Tehran not only gets to keep all its illegal nuclear facilities; it only has to mothball—not destroy —centrifuges used to enrich uranium. This means this rogue nation can quickly expand its enrichment activities and rapidly shorten its nuclear breakout timeline when restrictions on the number of centrifuges expire in 10 to 15 years. Iran can quickly reverse all of its concessions if its mullahs decide to renege on the deal in the future. But sanctions on Iran, especially at the U.N., will take time to re-impose…if they can be re-imposed at all. If the Russians or Chinese were to object, it would delay the inherent time-lag before sanctions could bite—or be defanged completely.
Michaela Dodge, Steven Groves, and James PhillipsHeritage Issue Brief No. 4387, April 16, 2015
The recent Iran Nuclear Agreement Review Act of 2015, a bill that allows the Obama Administration’s agreement with Iran to go forward unless it is disapproved by the enactment of a new law, is well intentioned but falls short. It sets up Congress to allow the Administration to act as if it had congressional approval while a substantive oversight of the agreement is lacking, paves an easy path to removal of sanctions and congressional approval of what we can now see clearly is a bad deal.
Kim R. Holmes, PhDHeritage Commentary, April 15, 2015
Pyongyang, like Teheran, claimed it was all about North Korea’s legitimate energy needs. It was not. It was about getting the rest of the world slowly used to the idea that North Korea’s nuclear program was inevitable. The stop-and-go nature of the talks, whereby a bold promise to dismantle something would be followed a few months later by disputes over verification, and eventually a nuclear test, were meant to wear down our patience. Goalposts were slowly but surely moved in North Korea’s direction. Today there are no posts left because the goal has been attained. The same thing is happening with Iran.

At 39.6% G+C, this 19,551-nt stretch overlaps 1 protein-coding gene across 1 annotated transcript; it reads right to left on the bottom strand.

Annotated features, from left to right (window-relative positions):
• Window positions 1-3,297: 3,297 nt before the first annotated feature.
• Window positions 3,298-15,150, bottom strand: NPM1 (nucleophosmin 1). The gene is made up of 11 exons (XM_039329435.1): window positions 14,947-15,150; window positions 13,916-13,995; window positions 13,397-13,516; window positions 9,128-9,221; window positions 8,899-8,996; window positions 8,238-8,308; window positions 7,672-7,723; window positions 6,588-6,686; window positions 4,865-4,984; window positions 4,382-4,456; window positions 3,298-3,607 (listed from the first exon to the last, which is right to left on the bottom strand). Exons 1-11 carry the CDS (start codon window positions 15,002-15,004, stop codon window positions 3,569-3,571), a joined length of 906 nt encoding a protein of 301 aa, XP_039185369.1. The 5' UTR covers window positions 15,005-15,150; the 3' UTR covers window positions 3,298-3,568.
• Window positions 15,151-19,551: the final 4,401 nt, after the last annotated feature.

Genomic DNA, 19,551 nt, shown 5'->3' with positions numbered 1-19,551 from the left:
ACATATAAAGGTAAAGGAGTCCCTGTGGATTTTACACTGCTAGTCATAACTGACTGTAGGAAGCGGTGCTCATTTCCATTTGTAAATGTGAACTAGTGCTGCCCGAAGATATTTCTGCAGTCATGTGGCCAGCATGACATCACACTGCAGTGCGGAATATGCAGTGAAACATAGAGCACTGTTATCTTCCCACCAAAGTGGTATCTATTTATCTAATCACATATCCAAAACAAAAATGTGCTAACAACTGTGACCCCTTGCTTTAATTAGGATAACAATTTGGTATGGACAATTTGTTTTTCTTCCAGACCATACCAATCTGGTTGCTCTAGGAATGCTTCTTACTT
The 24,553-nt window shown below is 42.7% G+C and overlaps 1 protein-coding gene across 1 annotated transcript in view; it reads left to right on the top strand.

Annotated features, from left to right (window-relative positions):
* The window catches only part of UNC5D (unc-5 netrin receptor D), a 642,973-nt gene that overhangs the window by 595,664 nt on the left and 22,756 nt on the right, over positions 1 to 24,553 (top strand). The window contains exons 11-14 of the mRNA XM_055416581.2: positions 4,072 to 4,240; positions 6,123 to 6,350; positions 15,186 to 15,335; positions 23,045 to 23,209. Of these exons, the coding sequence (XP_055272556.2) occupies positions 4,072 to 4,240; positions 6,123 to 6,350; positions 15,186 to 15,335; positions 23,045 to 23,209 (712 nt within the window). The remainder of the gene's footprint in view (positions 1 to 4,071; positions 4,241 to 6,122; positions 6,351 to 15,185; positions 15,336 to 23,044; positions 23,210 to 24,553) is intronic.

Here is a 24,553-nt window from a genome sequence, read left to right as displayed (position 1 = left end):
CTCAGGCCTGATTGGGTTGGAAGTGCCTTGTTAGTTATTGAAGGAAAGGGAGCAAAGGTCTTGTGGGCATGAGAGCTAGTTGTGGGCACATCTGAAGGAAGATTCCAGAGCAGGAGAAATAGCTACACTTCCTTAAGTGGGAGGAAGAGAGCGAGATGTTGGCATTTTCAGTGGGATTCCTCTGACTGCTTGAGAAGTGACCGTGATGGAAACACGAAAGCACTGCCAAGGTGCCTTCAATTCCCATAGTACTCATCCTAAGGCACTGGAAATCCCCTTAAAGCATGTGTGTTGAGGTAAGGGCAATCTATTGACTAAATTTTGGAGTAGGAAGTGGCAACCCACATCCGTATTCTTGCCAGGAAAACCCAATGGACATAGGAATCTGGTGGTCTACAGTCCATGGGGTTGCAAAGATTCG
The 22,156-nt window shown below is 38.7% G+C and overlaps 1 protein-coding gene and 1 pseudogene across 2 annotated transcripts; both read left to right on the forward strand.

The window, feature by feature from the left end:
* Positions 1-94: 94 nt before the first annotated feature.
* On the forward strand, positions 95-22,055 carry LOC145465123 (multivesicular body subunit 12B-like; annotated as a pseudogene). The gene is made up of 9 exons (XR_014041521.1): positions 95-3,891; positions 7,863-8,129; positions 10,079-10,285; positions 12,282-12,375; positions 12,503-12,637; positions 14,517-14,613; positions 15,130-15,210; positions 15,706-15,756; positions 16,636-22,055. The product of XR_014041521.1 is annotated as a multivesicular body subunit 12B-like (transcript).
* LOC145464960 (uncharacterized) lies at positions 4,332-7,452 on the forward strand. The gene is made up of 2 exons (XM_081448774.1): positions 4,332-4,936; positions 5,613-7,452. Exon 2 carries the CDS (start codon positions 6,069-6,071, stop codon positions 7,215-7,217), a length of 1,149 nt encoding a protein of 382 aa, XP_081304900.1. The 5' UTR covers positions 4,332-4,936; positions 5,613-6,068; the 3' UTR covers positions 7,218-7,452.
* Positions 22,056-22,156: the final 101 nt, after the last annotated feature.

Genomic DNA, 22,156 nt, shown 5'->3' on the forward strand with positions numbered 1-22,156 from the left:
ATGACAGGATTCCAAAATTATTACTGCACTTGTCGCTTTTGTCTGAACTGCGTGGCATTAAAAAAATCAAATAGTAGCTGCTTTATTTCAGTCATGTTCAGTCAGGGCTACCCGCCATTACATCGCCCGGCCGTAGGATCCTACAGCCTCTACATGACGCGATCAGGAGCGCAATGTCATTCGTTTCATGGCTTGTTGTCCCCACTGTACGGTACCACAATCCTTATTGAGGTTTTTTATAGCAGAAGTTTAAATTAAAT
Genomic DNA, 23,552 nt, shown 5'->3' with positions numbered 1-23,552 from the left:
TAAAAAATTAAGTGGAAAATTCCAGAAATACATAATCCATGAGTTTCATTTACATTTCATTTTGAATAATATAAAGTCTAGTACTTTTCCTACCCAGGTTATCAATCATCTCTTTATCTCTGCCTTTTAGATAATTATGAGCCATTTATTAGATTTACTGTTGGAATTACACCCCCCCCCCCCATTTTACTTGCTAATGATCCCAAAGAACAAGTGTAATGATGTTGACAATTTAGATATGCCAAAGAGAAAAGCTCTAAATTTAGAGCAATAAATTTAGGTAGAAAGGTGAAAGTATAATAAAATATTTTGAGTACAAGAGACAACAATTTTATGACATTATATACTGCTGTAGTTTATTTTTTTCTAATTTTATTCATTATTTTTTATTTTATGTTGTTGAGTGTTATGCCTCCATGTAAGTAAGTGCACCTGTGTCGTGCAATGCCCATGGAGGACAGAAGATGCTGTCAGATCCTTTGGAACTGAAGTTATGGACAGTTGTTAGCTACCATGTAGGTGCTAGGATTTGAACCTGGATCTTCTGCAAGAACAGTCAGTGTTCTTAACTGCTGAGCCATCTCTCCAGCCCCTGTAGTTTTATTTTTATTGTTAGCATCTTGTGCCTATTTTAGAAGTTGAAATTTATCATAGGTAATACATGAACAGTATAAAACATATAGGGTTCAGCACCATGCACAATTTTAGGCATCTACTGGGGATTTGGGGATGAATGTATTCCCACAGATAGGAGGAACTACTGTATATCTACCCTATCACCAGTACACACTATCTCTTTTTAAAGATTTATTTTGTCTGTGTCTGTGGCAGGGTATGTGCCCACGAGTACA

Peter BrookesHeritage Commentary, April 7, 2015
This deal attempts to “freeze” Iran’s nuclear weapons program for a decade or so, but does not roll it back; its vast nuclear infrastructure of reactors and enrichment facilities may be altered but will not be dismantled. That is troubling. This state of play will cause Arab and other Sunni countries in the region to start looking at leveling the nuclear playing field with their Persian/Shia rival by building programs of their own. Due to Iranian assertiveness in Syria, Iraq, and (to a lesser extent) Yemen, a conventional arms race is also likely to ensue. As sanctions are lifted on Tehran, money will flow into its coffers, allowing its political, economic, and military might to grow.—James Phillips is Senior Research Fellow for Middle Eastern Affairs in the Douglas and Sarah Allison Center for Foreign and National Security Policy, of the Kathryn and Shelby Cullom Davis Institute for National Security and Foreign Policy, at The Heritage Foundation. Michaela Dodge is Senior Policy Analyst for Defense and Strategic Policy in the Allison Center.